The Navajo Nation (NN) is a federally recognized tribe and proposes to lead efforts to coordinate activities and services related to the emerging public health concern of opioid misuse and to protect the health and safety of the NN. The goal is to continue to identify the impact (morbidity and mortality) of opioid misuse and to strategize a holistic, comprehensive approach to expand the Navajo culture practice-based evidence and evidence-based practices for opioid prevention, treatment and recovery services. In addition, opioid misuse surveillance can be developed through adequate data tracking systems. According to the NN Division of Community Development database website, there are 331,813 enrolled NN members. The Navajo Area I.H.S. 2021 User Population was 238,951. The Navajo Division of Behavioral and Mental Health Services (NDBMHS) is established under the Navajo Department of Health (NDOH) within the Executive Branch of the NN government. The purpose of NDBMHS is to provide substance use, mental health and behavioral health, and to ensure that a quality, cultural and spiritual comprehensive approach is utilized for healing. The project estimates to reach at least half of the I.H.S. user population at 120,900. The NDBMHS proposes the three (3) priority areas:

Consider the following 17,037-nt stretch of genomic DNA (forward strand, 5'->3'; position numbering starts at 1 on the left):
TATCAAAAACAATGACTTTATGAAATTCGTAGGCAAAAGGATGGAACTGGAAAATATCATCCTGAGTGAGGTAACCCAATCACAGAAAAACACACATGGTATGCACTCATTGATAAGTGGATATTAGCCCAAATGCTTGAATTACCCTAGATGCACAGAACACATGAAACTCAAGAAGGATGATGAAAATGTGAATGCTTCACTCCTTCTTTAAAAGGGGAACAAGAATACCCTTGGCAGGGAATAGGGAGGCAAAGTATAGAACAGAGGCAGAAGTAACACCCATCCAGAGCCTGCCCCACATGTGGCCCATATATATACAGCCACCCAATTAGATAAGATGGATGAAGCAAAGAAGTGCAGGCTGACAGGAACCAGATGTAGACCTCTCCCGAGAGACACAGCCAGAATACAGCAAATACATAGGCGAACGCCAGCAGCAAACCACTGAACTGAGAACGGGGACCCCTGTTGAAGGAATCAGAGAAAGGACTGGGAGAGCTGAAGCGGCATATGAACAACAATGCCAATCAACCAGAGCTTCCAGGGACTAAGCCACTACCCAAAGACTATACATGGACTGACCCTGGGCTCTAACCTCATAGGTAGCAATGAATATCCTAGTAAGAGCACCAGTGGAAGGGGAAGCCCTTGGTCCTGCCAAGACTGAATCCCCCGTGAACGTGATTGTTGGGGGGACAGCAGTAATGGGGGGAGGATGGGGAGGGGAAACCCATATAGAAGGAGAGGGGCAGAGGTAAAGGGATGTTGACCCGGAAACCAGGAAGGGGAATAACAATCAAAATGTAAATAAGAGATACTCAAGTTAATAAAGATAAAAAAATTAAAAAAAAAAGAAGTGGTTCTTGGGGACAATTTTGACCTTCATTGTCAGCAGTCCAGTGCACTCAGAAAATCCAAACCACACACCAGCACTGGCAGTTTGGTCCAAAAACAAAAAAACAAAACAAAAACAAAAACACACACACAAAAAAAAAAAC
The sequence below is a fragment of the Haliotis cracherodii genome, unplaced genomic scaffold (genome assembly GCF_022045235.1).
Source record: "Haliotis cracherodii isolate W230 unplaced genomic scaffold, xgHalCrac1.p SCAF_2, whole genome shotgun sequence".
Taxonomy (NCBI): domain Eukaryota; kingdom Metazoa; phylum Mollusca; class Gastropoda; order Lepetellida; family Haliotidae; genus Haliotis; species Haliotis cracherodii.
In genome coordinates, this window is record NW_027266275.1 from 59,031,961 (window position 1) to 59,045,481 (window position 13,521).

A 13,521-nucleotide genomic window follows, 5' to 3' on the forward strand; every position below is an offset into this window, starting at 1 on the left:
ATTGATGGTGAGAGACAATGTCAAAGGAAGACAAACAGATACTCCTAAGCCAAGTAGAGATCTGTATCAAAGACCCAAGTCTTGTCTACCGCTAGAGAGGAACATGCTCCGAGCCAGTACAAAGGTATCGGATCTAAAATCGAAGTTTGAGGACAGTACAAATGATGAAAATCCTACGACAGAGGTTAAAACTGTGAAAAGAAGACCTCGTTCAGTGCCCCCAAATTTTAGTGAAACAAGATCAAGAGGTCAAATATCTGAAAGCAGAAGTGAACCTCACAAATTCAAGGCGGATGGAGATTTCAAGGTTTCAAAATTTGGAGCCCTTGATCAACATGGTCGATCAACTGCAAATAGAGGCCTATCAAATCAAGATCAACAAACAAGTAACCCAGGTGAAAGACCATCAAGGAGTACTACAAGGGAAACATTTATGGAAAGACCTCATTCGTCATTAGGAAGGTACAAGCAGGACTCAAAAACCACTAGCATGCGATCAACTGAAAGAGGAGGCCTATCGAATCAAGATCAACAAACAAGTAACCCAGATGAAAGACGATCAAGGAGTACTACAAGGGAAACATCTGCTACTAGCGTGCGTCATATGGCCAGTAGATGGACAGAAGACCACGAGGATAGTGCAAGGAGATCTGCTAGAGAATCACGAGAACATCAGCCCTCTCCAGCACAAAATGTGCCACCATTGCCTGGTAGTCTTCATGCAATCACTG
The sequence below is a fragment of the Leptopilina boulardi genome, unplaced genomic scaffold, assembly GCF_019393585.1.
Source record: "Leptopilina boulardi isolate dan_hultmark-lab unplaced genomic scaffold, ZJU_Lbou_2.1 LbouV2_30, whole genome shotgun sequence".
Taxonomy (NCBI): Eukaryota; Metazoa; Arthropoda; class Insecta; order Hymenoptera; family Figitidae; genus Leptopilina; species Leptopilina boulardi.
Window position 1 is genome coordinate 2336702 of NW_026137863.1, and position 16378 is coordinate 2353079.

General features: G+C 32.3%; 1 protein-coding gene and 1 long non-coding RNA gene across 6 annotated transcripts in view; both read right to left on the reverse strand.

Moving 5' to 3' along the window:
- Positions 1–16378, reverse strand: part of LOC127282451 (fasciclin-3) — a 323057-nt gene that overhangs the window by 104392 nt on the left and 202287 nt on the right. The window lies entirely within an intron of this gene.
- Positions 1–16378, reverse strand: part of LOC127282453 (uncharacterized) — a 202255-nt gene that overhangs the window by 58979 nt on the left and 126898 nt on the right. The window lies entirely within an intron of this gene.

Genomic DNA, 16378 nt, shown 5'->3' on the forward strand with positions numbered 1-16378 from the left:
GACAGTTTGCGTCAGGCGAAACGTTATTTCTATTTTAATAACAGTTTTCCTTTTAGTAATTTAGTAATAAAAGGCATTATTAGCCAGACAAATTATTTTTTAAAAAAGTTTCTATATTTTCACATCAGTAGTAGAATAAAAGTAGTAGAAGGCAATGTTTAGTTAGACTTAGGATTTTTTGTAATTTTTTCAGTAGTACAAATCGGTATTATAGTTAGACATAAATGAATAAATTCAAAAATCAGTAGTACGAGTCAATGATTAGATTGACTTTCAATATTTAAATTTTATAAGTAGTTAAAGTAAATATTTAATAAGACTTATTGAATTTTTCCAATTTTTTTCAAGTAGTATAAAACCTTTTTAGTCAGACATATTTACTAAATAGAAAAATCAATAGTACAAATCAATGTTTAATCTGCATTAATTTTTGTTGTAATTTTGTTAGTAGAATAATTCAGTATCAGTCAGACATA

1. Develop and implement a NN Opioid Response Strategic Plan.
2. Increase Evidence-based Practices for opioid prevention, treatment and recovery support.
3. Increase the capacity of NDBMHS to effectively and efficiently collect data and implement surveillance on opioid related activities.
The NDBMHS-NDOH acknowledges and incorporates the Tribal Behavioral Health Agenda's American Indian and Alaska Native Cultural Wisdom Declaration which highlights the importance of tribal identities, culture, spiritual beliefs, and practices for improving well-being. NDBMHS proposes to use the Navajo Wellness Model (NWM) which is promising practice-based evidence and cultural-based practice that is a cycle interwoven practice of well-being of Nitsakahakees (Thinking), Nahata (Planning), Iina (Implementation) and Sihasin (Evaluation). Overall, the beauty of this approach is that it speaks to the specific life way of the Navajo people and community through the Navajo language and cultural practices.